We live projected in a virtual reality, manipulated by the passing trends of popular journalism. We are no longer capable of an original view, of grasping the uniqueness of our life as a gift, of setting about the task of improving ourselves and improving the little slice of the world around us. The only responsibility we recognize is that of expressing our disdain or horror to the vast stage-play mediated before us.
To look back regretfully on time past is of course a constant of the soul and of human history. Arriving at a certain age, we convince ourselves that society has reached the abyss of an irreversible decadence, that the young generations are generations of drones, of incompetents, creatures without backbone. If this were completely the case, the world would have been extinct for some time.
Yet one must not fall into the opposite trap of ignoring differences between the ages. Only through grasping the differences can we arrive at a sound critique, a perception of what is positive, of what is worth the effort to carry forward.
The great fracture – the break that renders the present context different and more complex – is the advent of mass communication. The eruption of mass media into our civilization has created a fracture in the development of humanity to which, in my judgment, we have paid insufficient attention.
There was a time, in the life of man, when moments of silence and contemplation occured by nature. No longer is this the case. Everywhere we find ourselves, we are enveloped in constant noise, befuddled by the equipment we plug into our ears, by the barrage of images that assaults our eyes. Words and images that we perhaps neither seek nor desire everywhere touch us, subtly modifying our capacity to perceive and to analyze. They work on us surreptitiously, inducing us to think about what they want us to think about.
Having been to a number of schools and spoken with many teachers, I am keenly aware of the frightening reduction of attention span in the young that has occurred in recent decades. Even if they should succeed in formulating, with effort, a question, children no longer have the capacity nor the energy to work through an answer.
The pursuit of superficial pleasures, presented to us constantly by the mass media as life’s chief value, condemns a large part of contemporary civilization to the destiny of being lemmings, those little rodents who en masse, for reasons unknown, throw themselves into the sea from the shores of north Europe. Thus our children, who have trouble becoming adults because they have never developed the capacity to learn and mature, to struggle, to comprehend the great richness of life, are unable to do anything else than to follow en masse wherever the giant antenna of mass media tells them to go.
In reality, despite the fact that we continue to sing the praises of our highly democratic civilization, we live in an invisible and implacable dictatorship: the dictatorship of Happiness.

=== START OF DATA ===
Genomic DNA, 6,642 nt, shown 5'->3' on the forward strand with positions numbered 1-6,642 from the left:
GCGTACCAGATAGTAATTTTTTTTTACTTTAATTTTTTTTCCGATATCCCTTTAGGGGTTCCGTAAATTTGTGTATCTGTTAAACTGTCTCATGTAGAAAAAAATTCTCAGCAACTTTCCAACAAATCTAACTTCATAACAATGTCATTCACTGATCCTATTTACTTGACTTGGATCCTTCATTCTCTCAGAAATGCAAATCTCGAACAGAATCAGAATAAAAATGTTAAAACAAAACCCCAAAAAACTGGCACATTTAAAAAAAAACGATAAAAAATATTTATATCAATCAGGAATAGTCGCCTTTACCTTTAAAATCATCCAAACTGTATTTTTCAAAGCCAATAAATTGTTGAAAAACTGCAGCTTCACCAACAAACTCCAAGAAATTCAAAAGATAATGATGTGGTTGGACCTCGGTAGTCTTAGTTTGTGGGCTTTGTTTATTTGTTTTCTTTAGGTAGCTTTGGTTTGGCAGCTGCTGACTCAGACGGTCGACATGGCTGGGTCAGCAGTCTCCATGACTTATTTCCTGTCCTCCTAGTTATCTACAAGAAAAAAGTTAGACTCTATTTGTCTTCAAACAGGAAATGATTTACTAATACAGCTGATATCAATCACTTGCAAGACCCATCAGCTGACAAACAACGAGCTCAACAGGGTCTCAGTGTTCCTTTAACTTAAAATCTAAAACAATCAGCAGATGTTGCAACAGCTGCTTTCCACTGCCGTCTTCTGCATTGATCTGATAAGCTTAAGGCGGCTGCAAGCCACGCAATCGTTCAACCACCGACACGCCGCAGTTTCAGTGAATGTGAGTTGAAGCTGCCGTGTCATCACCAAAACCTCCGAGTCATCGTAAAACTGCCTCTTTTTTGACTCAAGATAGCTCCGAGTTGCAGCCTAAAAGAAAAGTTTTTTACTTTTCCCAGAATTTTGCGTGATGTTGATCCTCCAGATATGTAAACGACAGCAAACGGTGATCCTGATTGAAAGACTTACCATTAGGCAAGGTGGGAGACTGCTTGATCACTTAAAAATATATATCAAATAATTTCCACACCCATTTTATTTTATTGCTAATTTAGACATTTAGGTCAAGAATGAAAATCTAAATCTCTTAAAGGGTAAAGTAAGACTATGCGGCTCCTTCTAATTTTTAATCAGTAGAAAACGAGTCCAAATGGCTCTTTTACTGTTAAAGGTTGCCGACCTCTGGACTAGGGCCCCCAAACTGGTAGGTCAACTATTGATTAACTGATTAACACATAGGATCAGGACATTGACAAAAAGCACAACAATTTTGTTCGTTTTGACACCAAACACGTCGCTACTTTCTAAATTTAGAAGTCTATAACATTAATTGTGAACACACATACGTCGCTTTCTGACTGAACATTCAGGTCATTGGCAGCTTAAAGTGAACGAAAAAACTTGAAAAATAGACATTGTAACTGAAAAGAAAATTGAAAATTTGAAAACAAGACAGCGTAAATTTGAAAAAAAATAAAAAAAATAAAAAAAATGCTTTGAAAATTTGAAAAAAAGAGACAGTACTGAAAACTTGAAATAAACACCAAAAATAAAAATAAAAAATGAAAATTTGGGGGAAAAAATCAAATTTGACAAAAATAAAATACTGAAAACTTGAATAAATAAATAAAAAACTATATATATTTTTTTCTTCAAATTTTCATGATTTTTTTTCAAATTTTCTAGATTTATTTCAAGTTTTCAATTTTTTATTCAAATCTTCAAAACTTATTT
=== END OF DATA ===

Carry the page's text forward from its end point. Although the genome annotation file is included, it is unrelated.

Isn’t this perhaps the Golden Calf of our time? To be happy. But what is happiness?
The message relentlessly proposed to us by the mass media is that happiness comes from possessing and consuming material goods, and from the immediate gratification of every urge and compulsion.
In this sense, the age that we are creating for ourselves is in fact marked by extraordinary poverty. Poetry, painting, music have by now almost completely disappeared from the horizons of our education. And yet surely it is the capacity to imagine beauty, to reproduce and recognize it, that is the distinctive trait of being human.
The only dimension of life now accepted as mattering is that of gossip and chatter. Not having happiness, and little suspecting that this condition can come from inside us, from a sane and healthy relation with heaven and earth, nothing remains for us to cling to – in those few spaces still free from the claims of entertainment – other than that other great dynamic of our times: rivendicazione, staking our claim, claiming our rights, protecting our turf, looking out for ourselves.
To leaf through any newspaper on any day of the year will make one realize that our country is simply a collection of so many monads each following the inflexible principle of self-referentiality.
No longer having any internal rules, no longer knowing how to locate one’s own destiny in relation to the great purpose of the cosmos, not recognizing any other law than that of the satisfaction of one’s own instincts, we have become impoverished creatures. And beyond our poverty, we are fearful.
We live defending ourselves from everything and everybody, constantly tense, braced for an attack like a hungry dog defending its bowl.
But this condition is also one of extraordinary loneliness, because if the Other is the enemy, who can ever really be trusted?
And hence the other great contradiction of our age: we can communicate wherever, whenever, to whomever by every possible means, and yet we are desperately lonely. The social fabric is pulverized. The idea of belonging to a complex civil system, one that asks on our part responsibility, generosity and participation to construct a better future, is considered nowadays a quaint leftover from the nineteenth century.